Dilroy Fernando, the Director of EFLI, oversaw the first season. Fernando, a well-known rugby player from Sri Lanka, was roped in based on his passion and interest in promoting rugby and American football in these parts.

“It is also a thrilling and novel game for the sport–loving folks of this region (South Asian) to focus on,” said Fernando.

The main actors themselves in the middle of it all, the players and coaches, were a satisfied lot after the first of its kind tournament that marked the foray of American football into India.

The players came in with remarkably differing backgrounds, only to be unified by the sport of (American) football.

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After being introduced to the game of American football by a friend, Amit Lohchab, a. k. a. ‘Happy’, a star rugby player by profession, turned out for the Delhi Defenders. He found the transition easy as there weren’t too many changes between the two games.

“Monetary wise, this offers players a better chance of (players) being rewarded according to their potential and many feel a sense of self-worth. Sports per se, builds character and helps in getting youth away from many bad influences,” said ‘Happy’.

Preetesh Balyaya of the Mumbai Gladiators was already a champion in not one, not two, but three different sporting pursuits – judo, weight lifting and sumo wrestling. He has fallen in love with the game and also the band of brothers that he plays with as well as against, and he believes that the league has helped build in him a greater sense of appreciation and love for not just his fellow country mates, but also those from other nations.

Paveen Reddy of the Kolkata Vipers also elaborated on the opportunities provided by the sport as a means of employment for not just players, but also officials. He also took great pride in the fact that he was amongst a group of players who first introduced American football in South Asia.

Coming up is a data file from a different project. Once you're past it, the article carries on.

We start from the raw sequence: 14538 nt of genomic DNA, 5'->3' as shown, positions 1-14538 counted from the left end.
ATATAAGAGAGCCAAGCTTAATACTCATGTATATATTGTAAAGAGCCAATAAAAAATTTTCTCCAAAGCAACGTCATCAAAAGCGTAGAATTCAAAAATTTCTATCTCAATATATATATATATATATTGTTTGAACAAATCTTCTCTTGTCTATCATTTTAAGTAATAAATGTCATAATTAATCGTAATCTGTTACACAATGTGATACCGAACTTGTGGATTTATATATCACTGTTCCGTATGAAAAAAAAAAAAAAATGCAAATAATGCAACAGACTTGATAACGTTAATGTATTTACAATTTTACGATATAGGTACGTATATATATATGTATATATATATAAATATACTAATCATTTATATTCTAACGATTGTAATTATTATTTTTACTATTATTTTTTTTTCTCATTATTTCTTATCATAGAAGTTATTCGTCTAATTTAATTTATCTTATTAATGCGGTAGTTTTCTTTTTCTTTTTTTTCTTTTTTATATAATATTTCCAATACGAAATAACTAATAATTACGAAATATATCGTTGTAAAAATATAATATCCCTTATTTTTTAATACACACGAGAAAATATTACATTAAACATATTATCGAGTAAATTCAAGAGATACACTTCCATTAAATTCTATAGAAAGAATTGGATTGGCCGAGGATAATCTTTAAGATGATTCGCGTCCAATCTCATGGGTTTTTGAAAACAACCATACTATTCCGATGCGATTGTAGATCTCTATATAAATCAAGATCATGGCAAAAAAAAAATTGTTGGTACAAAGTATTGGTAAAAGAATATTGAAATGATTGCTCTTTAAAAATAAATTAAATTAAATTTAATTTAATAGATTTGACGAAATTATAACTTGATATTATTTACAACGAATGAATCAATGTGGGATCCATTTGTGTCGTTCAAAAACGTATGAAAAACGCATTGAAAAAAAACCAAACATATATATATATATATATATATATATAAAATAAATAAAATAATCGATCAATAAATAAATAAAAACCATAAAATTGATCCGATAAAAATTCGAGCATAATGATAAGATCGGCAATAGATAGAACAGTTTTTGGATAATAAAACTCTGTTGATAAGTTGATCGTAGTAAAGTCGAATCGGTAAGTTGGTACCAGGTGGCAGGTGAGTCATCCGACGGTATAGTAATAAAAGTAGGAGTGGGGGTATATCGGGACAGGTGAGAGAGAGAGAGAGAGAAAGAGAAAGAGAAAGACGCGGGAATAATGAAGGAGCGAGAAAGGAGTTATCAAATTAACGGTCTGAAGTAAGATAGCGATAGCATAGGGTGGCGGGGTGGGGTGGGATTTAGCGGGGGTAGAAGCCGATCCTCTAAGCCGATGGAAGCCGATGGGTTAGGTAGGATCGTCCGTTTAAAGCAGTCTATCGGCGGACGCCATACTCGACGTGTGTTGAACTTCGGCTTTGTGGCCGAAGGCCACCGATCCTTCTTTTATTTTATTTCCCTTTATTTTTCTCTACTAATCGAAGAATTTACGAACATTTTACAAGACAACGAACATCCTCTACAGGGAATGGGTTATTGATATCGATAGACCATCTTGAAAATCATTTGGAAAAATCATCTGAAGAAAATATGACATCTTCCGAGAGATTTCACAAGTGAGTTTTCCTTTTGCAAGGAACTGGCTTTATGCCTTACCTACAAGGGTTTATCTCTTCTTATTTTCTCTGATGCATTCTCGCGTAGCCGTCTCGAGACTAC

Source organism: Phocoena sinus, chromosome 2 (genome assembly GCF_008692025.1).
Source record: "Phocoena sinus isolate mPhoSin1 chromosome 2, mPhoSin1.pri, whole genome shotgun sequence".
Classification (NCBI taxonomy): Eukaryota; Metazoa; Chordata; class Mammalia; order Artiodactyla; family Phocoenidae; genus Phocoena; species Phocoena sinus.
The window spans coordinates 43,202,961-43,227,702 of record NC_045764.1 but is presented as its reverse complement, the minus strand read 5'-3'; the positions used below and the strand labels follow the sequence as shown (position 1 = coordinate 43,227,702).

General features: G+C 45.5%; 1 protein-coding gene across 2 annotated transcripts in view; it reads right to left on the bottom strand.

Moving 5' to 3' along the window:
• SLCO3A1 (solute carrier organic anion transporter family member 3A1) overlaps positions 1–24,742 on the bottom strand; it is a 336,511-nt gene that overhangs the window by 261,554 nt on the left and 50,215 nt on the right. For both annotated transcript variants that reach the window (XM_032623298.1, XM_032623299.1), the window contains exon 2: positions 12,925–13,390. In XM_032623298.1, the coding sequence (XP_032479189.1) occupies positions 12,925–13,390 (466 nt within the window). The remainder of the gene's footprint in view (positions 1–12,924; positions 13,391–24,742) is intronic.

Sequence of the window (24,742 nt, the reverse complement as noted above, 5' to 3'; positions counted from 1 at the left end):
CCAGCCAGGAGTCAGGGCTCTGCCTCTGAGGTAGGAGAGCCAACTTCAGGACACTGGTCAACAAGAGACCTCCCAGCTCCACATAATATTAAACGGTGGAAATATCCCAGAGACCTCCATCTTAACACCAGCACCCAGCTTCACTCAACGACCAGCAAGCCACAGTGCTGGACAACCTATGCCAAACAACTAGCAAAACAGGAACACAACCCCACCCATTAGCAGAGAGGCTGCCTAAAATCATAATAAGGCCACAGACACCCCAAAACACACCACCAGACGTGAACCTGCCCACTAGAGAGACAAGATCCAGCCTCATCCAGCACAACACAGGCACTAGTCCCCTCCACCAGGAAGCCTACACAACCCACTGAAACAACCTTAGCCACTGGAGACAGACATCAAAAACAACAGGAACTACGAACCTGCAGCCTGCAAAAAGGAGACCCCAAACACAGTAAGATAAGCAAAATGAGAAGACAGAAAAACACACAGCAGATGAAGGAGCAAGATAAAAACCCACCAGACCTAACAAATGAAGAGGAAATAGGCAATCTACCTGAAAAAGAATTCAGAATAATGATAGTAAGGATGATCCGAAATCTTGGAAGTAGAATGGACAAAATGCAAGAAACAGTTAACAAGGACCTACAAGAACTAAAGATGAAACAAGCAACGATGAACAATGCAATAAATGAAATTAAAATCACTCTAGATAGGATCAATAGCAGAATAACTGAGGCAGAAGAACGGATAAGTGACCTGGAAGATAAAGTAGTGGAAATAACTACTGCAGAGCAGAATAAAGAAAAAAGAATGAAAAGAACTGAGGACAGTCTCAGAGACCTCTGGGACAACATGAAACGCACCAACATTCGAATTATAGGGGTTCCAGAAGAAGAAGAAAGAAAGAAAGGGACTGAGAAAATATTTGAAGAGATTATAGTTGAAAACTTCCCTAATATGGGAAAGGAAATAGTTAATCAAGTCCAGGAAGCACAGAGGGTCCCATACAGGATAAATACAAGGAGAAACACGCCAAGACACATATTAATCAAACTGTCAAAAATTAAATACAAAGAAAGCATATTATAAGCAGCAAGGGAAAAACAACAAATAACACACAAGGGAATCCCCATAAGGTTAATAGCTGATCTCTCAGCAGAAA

Roshan Lobo of the Bangalore War Hawks, who was awarded the Most Valuable Player award in the first season, was completely bowled over by the event and was grateful to all those who had made it possible.

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The Warhawks’ Roshan Lobo who was awarded the MVP trophy

Along with the championship trophy to the Marathas, a whole host of individual awards were also given away to the players who took part. You might want to familiarize yourself with some of these names as they will be back for the second season for another bruising campaign of American football.

Most Outstanding Quarter Back: Dinesh Kumar – Pune Marathas

Most Outstanding Running Back: Roshan Lobo – Bangalore War Hawks

Most Outstanding Wide Runner: Navaneeth Chamber – Bangalore War Hawks

Most Outstanding Offensive Linesman (The Grossman Award on behalf of Sandy Grossman): Preetesh Balyaya – Mumbai Gladiators

Most Outstanding Defensive Linesman: Karthick – Pune Marathas

Most Outstanding Line Backer: Suhail Imthiaz – Colombo Lions

Most Outstanding Defensive Back: Jitendra Mishra – Pune Marathas

K/P: ‘Nana’ Nanayakkara – Colombo Lions

Most Inspirational Player (Sunday Zeller Award) – Waqar Javid – Peshawar Wolf Pack

Most Valuable Player (country wise): Sri Lanka – Lena Rimzah (the late Major Milroy Fernando Trophy); India – Roshan Lobo; Pakistan – Jahangir Nawaz

Offensive Player of the Year: Dinesh Kumar – Pune Maarathas

Defensive Player of the Year: Jitendra Mishra – Pune Marathas

EFLI Most Valuable Player 2012: Roshan Lobo – Bangalore War Hawks

Here’s a video of players running out for the first ever EFLI match under floodlights.

Published 13 Dec 2013, 19:45 IST